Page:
Cultural Stereotypes are Dynamic

The cultural norms are usually very dynamic and this is usually because, the society make up is constantly changing in terms of newer technology, multiracial integration, education among others. Everyone is very much different from the other at individual level. Inn the U.S for instance, it’s estimated that, there is always an influx of about 10% of people every year (Hammer et al 2003). Since people must interact, there is always and ongoing creation of new equilibrium or balances as they try to adjust and accommodate each other despite the difference in culture. It’s very important therefore to understand that being so different does not imply that others are wrong. Several strategies to deal with these communication issues include: Ask Questions: it’s important to find out what you don’t from others. Some fear to ask others where they are from as they are scared of sounding offensive or be seen as a racist. This hinders communication efforts. People should be encouraged to talk about culture, form friendship and soon will be able to work together efficiently. Learning about other people’s culture has proved to be a better way of appreciating cultural diversity (Thorne 2003). Be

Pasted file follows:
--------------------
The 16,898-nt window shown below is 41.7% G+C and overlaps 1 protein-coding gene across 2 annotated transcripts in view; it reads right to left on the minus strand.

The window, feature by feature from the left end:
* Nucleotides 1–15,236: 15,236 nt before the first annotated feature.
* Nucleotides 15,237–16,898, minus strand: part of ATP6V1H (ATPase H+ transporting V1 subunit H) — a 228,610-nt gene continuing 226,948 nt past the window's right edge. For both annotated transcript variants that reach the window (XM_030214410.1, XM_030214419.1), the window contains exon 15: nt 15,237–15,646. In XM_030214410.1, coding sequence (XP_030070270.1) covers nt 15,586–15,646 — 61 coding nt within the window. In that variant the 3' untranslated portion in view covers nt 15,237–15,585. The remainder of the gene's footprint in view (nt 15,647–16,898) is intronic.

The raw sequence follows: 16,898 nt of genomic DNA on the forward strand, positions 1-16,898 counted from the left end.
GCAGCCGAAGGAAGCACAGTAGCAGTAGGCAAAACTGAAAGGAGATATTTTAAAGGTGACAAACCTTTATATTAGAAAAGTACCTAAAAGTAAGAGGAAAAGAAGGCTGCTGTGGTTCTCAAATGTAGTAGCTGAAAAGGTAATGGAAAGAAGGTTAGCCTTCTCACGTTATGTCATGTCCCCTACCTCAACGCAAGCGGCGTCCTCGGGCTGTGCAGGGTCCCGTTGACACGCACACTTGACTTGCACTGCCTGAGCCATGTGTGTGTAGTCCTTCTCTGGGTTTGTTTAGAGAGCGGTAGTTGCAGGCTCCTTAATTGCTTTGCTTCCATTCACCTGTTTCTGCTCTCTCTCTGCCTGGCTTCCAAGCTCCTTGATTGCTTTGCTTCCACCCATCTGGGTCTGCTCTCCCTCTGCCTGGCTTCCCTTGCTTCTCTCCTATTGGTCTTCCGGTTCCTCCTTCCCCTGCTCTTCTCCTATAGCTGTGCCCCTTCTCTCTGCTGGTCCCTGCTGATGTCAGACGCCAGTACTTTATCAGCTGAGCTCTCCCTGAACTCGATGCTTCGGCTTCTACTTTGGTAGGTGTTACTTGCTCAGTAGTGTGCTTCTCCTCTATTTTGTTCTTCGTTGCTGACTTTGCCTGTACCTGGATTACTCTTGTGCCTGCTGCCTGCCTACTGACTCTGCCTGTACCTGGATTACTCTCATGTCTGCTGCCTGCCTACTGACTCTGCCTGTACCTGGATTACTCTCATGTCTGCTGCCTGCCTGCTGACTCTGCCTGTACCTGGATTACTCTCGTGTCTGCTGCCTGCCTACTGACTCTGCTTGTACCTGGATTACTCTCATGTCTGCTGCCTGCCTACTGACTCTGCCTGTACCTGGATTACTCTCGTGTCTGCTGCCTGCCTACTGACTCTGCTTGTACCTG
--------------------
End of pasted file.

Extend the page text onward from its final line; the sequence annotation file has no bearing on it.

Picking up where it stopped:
Open-Minded and Respectful:

cultural diversity can be misinterpreted of confused. Respecting the way others work and how you interact with them is very important as they are likely to respect you back. Learn from others rather than considering yourself to be the best and only make logical critics. Apologize for you actions and ask how you can improve on your character. Celebrate cultural holidays together and even hold cultural awareness meetings (Barna 1994).

Indulge People as Individuals:

stereotyping is very detrimental to people’s morale to work at times and also culture does not define who a person is. This means that moral understanding can result if one is not critical in evaluation. Do not rush into solutions or conclusions based on ethnicity. Get to understand workmates despite their culture

(Matveev &

Nelson 2004)



Cross-Cultural Communication